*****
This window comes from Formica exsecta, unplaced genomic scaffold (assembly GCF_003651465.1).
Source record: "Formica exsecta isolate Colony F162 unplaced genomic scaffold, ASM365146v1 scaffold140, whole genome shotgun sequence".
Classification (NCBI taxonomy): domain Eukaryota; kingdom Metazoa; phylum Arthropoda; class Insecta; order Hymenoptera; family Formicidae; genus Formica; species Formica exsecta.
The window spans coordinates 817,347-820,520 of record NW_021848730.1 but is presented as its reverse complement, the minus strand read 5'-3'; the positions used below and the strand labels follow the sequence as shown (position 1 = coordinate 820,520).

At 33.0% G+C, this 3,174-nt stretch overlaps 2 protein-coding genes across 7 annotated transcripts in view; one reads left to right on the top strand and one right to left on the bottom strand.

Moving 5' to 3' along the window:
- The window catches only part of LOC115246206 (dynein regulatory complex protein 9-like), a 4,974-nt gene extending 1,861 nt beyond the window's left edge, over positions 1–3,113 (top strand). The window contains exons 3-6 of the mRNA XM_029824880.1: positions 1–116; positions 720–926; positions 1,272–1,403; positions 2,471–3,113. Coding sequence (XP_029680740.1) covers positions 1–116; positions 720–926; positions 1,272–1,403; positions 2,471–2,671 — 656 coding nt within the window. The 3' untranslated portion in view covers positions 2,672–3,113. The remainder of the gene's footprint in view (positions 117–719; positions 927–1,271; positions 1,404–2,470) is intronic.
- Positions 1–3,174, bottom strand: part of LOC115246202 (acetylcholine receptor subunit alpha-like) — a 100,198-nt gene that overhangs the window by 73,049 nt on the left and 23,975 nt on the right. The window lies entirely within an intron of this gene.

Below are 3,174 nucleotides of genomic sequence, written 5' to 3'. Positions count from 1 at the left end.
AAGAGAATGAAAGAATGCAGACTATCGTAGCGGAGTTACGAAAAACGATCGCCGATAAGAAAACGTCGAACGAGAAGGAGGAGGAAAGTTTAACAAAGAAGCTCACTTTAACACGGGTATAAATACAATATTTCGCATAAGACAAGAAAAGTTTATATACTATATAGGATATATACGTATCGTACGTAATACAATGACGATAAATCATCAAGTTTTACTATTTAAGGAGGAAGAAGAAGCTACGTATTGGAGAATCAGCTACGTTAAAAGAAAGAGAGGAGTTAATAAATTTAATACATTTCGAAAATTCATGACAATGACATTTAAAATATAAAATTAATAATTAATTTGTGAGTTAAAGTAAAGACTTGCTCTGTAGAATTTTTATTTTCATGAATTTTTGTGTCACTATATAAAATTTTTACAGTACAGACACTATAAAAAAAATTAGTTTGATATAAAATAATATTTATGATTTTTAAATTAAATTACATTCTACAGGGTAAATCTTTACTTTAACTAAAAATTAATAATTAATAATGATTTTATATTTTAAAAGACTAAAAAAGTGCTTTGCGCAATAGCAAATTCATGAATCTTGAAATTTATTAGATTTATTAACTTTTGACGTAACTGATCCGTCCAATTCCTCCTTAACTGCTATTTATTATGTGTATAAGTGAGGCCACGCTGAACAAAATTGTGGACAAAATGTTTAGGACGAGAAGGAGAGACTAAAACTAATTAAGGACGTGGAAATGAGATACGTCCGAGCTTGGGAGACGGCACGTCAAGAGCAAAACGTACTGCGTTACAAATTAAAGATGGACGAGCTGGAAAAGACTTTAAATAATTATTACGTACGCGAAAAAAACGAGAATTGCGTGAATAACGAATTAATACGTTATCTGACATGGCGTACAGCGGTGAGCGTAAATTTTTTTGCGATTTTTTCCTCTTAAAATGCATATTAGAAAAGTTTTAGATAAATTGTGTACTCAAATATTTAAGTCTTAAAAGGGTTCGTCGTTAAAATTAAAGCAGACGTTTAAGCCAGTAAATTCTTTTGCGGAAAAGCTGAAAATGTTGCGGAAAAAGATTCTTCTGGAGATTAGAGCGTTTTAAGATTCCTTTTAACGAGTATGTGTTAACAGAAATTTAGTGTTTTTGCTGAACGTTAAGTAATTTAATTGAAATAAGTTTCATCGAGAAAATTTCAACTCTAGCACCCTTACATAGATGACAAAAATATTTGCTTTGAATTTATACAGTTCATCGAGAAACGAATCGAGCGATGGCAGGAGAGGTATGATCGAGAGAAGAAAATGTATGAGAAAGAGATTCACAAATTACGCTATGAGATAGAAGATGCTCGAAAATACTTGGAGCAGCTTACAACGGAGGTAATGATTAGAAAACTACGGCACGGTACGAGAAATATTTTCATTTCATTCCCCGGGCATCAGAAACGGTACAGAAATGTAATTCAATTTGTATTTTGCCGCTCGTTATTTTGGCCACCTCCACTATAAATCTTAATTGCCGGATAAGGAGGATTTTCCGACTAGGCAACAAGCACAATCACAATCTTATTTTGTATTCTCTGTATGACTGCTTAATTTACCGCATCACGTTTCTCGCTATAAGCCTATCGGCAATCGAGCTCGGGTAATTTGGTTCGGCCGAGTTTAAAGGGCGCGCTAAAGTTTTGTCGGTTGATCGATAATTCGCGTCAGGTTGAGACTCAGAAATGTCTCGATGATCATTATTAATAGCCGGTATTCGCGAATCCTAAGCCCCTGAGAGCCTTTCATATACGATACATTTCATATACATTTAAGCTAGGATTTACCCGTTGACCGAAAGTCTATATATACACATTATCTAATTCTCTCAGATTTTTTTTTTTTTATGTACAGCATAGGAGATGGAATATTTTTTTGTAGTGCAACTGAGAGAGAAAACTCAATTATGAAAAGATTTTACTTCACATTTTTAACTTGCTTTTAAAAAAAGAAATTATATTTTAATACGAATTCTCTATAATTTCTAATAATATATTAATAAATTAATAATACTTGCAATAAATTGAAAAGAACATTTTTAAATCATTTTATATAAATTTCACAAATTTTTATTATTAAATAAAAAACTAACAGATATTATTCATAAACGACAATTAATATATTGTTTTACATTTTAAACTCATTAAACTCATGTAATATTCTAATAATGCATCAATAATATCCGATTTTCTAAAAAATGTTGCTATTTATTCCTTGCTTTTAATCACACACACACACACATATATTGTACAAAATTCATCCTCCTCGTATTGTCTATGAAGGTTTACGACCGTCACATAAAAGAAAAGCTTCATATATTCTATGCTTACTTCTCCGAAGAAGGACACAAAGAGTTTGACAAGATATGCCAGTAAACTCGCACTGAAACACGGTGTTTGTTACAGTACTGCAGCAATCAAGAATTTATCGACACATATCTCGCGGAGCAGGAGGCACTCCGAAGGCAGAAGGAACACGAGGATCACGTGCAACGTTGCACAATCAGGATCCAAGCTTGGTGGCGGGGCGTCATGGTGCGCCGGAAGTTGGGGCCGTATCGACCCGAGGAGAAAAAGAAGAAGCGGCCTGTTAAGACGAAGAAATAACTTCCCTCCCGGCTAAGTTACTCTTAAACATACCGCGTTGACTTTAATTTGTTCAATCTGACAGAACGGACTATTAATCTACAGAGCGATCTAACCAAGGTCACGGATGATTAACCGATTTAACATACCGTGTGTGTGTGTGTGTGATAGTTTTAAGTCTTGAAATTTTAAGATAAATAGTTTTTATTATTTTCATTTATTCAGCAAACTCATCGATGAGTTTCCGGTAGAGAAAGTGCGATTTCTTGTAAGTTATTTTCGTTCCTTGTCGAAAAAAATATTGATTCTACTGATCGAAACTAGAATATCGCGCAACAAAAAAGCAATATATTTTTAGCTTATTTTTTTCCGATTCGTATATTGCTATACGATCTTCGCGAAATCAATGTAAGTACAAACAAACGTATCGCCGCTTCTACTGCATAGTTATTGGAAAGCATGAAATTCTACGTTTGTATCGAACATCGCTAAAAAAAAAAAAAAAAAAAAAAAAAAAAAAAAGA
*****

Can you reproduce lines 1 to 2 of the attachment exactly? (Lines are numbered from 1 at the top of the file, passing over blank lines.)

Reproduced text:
This window comes from Formica exsecta, unplaced genomic scaffold (assembly GCF_003651465.1).
Source record: "Formica exsecta isolate Colony F162 unplaced genomic scaffold, ASM365146v1 scaffold140, whole genome shotgun sequence".